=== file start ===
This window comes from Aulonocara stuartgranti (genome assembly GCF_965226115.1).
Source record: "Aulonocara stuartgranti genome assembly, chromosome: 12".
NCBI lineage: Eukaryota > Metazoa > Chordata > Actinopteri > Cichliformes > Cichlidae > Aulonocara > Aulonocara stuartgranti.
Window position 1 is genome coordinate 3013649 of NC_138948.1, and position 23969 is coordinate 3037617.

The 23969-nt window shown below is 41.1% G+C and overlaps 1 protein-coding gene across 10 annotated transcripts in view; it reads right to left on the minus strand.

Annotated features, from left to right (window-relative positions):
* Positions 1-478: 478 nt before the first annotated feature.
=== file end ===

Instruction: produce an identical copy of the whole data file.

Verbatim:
This window comes from Aulonocara stuartgranti (genome assembly GCF_965226115.1).
Source record: "Aulonocara stuartgranti genome assembly, chromosome: 12".
NCBI lineage: Eukaryota > Metazoa > Chordata > Actinopteri > Cichliformes > Cichlidae > Aulonocara > Aulonocara stuartgranti.
Window position 1 is genome coordinate 3013649 of NC_138948.1, and position 23969 is coordinate 3037617.

The 23969-nt window shown below is 41.1% G+C and overlaps 1 protein-coding gene across 10 annotated transcripts in view; it reads right to left on the minus strand.

Annotated features, from left to right (window-relative positions):
* Positions 1-478: 478 nt before the first annotated feature.